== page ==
Equipment Type

Simulators Studied for Crane Training

Can simulators, a key tool in training operators on earthmoving equipment such as excavators, dozers, and backhoe loaders, be just as valuable for crane operators?

December 14, 2016

Can simulators, a key tool in training operators on earthmoving equipment such as excavators, dozers, and backhoe loaders, be just as valuable for crane operators?

Crane Industry Services (CIS), CM Labs Simulations, and West Georgia Technical College aim to find out. The three are part of an ongoing study seeking to determine what operational skill level can be achieved with the use of crane simulators. CIS has been conducting the skills assessments with its two partners since last summer.

The study will continue into this summer and/or after 500 operators have participated in the research.

“This study is a first for the crane industry,” says Debbie Dickinson, CEO of Crane Industry Services, Atlanta, Ga. CIS provides hands-on, classroom, and technology- based training for the crane and rigging industry, nationally accredited NCCER certifications, equipment inspections, expert witness services, and consulting to the lifting industry.

“While crane simulation tools are not new to the construction industry, there is little quantitative research that determines the value crane simulation offers as part of comprehensive training,” Dickinson says. “We anticipate that the validated study will be used to set specific goals for skill development.”

Crane Industry Services is familiar with the concept of blended learning. This currently combines online introductory training, instructor-led classroom training, hands-on instruction, and on-the-job training. CIS leaders were among the first in the industry to create interactive and broadcast-quality video learning for the industry.

“The addition of crane simulators into our curriculum is a natural fit and the industry welcomes this use of technology,” says Cliff Dickinson, president of CIS.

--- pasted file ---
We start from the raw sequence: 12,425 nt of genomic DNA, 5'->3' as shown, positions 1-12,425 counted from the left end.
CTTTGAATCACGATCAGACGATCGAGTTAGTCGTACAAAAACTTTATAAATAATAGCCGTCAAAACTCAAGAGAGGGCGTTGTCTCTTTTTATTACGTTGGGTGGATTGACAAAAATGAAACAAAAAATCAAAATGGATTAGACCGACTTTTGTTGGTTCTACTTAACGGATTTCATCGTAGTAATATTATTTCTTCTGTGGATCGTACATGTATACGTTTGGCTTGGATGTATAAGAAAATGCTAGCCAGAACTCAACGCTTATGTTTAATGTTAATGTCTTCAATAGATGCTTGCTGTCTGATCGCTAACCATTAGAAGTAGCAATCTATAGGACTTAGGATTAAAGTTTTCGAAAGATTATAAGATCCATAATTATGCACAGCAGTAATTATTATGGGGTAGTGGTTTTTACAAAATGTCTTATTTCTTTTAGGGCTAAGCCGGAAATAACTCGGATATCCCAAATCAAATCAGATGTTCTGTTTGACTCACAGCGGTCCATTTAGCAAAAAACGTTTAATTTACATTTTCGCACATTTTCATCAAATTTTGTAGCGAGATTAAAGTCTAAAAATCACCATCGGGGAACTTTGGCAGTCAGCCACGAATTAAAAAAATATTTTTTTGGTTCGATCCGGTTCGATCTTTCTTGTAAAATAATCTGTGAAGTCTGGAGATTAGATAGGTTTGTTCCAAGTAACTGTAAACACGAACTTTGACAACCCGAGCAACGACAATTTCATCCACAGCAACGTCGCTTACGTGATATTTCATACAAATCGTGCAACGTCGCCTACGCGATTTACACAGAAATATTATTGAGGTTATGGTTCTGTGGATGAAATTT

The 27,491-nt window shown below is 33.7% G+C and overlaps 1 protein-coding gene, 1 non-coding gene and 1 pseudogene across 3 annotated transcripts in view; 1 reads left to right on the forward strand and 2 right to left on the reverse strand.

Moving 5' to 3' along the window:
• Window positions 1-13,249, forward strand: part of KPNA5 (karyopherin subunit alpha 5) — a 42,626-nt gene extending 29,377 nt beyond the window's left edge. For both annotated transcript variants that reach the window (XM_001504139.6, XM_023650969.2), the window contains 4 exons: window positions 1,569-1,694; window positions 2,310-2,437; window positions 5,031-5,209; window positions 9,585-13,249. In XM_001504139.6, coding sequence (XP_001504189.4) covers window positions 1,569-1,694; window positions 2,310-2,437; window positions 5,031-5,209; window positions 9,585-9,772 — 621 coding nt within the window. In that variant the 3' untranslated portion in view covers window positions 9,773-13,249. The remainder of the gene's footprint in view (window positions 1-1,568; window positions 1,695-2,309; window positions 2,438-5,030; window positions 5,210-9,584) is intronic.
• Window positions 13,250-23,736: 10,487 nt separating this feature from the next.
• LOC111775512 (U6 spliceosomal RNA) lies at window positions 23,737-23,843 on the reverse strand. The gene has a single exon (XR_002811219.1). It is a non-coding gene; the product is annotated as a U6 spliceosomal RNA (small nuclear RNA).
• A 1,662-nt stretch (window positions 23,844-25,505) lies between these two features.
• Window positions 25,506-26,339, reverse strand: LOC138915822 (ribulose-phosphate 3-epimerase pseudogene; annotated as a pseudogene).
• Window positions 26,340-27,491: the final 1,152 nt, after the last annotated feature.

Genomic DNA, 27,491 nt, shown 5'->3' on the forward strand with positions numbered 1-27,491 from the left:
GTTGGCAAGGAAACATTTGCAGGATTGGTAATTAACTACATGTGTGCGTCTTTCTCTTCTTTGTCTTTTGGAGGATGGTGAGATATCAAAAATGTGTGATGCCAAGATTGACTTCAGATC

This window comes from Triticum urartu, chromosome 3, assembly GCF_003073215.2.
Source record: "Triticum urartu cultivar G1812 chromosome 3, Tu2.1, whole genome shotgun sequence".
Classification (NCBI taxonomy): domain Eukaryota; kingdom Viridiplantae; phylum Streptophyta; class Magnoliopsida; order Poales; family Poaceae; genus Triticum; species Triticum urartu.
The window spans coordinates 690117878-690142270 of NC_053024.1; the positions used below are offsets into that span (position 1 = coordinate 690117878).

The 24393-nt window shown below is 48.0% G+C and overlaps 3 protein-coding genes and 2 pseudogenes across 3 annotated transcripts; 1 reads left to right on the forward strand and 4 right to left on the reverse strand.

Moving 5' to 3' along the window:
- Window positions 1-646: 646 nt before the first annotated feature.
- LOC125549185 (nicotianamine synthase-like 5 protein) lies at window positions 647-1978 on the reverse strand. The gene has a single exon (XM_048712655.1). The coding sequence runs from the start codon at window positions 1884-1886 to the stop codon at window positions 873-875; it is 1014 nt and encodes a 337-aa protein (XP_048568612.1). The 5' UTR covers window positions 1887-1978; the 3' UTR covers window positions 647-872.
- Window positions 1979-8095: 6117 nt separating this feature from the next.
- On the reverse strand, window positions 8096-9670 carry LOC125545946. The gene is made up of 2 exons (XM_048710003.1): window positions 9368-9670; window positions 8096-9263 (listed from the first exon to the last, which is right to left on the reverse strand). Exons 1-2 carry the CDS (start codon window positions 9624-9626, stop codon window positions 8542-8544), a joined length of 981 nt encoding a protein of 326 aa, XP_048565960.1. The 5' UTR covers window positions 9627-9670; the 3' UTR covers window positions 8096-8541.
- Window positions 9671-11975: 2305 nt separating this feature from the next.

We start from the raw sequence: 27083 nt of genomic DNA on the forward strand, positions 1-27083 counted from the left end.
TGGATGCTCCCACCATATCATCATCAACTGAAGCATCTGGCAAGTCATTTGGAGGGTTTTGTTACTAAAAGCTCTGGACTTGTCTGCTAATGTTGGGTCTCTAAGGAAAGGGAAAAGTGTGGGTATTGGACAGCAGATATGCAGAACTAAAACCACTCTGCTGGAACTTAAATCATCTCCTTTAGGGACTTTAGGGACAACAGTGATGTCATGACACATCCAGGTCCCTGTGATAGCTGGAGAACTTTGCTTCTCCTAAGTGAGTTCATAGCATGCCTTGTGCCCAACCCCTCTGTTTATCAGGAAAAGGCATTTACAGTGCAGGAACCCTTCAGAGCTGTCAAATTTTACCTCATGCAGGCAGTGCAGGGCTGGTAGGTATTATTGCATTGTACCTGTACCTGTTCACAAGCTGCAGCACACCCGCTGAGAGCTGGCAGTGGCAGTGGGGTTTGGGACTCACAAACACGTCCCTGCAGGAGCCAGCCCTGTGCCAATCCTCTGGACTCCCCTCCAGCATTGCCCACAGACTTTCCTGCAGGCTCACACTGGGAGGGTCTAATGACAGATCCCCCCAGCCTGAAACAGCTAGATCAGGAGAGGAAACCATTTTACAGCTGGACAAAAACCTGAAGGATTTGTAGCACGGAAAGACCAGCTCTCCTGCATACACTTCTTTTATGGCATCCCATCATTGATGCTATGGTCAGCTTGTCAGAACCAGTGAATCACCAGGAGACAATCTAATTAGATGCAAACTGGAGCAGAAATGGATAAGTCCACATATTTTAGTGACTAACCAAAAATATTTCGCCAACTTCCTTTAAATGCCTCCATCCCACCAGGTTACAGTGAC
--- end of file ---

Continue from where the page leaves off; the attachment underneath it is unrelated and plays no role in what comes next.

"We are extremely pleased to participate in this study," says Drew Carruthers, CM Labs' construction product manager. "It benefits the industry as a whole to understand how we can use simulator-based training to accelerate construction training programs." CM Labs, based in Montreal, Quebec, is the developer of Vortex training simulators.

Goals of the study include:

•            Determining what skills can be achieved when simulators are used as part of training

•            Yielding a comparative study of the time required for operators to reach certain skill levels

•            Estimating the level of proficiency that can be obtained using concentrated learning and practice

•            Testing performance evaluation options

•            Training entry-level operators safely

•            Refreshing experienced operator skills and practice new equipment or lift conditions.

The population being studied includes inexperienced, moderately experienced, and very experienced operators, who will be trained using a Vortex Rough-Terrain Mobile Crane Training Module.

The research partners continue to seek employers with operators who: 1) have no real experience (less than 99 hours operating time total) and who’ve only had classroom instruction on crane safety concepts; 2) have limited experience (up to 1,000 hours operating time in the previous five-year period), but whose crane operation exposure is no more than 20 percent of their on-the-job time per year; and 3) are considered full-time crane operators (over 1,000 hours operating time in the previous five-year period), but who have had little or no exposure to training simulators.

In most cases, these will be certified crane operators, but they don’t have to be. They may come from construction or general industry.

Powered by the Vortex Simulation Software engine, the simulation device simulates multi-body dynamics and captures real behavior of cranes, rigging, and loads. Simulations are based on actual crane models with real controls and functionality. The Vortex Training Module is based on a 40-ton rough-terrain crane with a full boom extension of 102 feet. Among its features is the ability for the operator to configure the LMI and set alarms and change the number of parts of line.

“We hope this research will be used to set industry standards for simulation training and to assist employers in measuring the value of simulation as part of training,” Cliff Dickinson says.

For information on participating in the study, email info@CenteredonSafety.com.

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